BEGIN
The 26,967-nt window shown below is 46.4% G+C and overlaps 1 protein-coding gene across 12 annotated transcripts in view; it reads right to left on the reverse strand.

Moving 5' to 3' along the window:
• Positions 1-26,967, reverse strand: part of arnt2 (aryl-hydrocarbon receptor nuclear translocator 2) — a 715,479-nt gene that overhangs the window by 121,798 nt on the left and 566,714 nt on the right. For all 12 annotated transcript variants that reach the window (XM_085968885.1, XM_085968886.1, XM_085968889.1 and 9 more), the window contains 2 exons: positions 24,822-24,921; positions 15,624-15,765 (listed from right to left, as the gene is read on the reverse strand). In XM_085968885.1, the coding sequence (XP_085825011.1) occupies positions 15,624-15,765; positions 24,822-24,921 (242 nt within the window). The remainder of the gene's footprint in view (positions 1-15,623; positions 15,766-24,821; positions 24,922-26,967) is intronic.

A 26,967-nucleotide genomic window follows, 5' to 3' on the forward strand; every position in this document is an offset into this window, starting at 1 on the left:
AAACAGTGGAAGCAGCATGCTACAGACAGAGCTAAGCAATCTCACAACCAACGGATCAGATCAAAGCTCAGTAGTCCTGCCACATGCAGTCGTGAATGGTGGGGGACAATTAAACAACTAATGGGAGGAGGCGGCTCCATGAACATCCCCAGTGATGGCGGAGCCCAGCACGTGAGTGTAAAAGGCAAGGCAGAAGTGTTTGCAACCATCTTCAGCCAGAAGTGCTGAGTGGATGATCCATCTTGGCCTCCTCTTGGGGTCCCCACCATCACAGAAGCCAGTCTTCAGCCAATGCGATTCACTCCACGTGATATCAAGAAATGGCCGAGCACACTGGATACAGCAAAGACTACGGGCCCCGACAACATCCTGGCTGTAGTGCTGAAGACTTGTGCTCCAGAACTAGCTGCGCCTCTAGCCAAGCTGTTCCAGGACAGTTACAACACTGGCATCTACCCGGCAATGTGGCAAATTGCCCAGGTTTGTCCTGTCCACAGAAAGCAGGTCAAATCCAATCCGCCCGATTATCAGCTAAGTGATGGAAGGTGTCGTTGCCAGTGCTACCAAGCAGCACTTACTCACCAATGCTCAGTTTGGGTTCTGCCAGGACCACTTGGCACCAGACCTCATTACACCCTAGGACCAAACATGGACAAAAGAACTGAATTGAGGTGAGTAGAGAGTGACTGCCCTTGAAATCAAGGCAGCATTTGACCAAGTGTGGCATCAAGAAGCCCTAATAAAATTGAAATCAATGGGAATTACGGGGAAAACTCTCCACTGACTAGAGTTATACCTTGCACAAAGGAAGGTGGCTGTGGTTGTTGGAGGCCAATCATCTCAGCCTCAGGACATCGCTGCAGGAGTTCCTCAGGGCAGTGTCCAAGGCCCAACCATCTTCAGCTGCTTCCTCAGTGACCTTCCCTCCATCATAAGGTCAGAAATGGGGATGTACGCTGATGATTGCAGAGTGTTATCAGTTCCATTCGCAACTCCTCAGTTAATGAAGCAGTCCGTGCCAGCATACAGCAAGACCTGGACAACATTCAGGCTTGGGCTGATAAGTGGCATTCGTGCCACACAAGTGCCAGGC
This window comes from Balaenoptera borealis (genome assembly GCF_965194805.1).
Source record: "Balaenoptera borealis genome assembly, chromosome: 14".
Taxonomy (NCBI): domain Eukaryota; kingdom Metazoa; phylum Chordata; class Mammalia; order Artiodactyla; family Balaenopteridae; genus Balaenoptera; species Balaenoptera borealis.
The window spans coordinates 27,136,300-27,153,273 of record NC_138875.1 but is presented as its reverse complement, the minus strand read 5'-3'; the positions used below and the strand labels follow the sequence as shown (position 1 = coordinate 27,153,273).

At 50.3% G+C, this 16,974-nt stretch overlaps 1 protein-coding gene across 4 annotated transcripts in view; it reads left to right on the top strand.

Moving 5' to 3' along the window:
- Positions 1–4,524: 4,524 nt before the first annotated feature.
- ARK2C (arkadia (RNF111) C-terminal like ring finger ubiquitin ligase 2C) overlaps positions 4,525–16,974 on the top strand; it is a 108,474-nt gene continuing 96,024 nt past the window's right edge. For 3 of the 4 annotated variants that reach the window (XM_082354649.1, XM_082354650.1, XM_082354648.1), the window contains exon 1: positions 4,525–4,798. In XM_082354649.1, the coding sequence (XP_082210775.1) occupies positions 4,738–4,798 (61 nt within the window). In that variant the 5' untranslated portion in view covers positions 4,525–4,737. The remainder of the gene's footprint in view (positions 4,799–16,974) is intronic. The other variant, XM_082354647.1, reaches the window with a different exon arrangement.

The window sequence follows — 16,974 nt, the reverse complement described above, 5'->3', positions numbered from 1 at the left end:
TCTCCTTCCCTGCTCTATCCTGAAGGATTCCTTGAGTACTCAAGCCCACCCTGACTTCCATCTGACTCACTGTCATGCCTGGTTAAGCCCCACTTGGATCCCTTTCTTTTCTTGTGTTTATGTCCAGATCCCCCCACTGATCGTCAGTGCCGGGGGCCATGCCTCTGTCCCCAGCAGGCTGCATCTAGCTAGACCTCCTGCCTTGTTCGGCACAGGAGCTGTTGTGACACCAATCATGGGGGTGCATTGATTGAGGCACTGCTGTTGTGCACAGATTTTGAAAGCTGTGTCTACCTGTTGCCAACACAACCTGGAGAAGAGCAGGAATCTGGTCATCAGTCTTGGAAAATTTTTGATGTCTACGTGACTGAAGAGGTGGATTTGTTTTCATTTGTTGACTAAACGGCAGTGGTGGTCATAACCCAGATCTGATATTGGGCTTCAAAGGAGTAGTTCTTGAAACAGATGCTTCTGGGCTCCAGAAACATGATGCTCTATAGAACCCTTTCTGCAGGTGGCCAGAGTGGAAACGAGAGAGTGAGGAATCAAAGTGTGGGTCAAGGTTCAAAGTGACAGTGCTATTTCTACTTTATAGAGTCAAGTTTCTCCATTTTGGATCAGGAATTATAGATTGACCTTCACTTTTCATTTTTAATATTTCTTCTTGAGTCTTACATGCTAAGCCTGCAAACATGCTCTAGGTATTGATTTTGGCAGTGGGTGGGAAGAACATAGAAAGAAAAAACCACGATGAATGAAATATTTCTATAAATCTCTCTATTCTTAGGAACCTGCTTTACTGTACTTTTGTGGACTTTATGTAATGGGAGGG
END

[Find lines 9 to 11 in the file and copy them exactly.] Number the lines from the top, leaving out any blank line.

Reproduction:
The window spans coordinates 27,136,300-27,153,273 of record NC_138875.1 but is presented as its reverse complement, the minus strand read 5'-3'; the positions used below and the strand labels follow the sequence as shown (position 1 = coordinate 27,153,273).

At 50.3% G+C, this 16,974-nt stretch overlaps 1 protein-coding gene across 4 annotated transcripts in view; it reads left to right on the top strand.

Moving 5' to 3' along the window: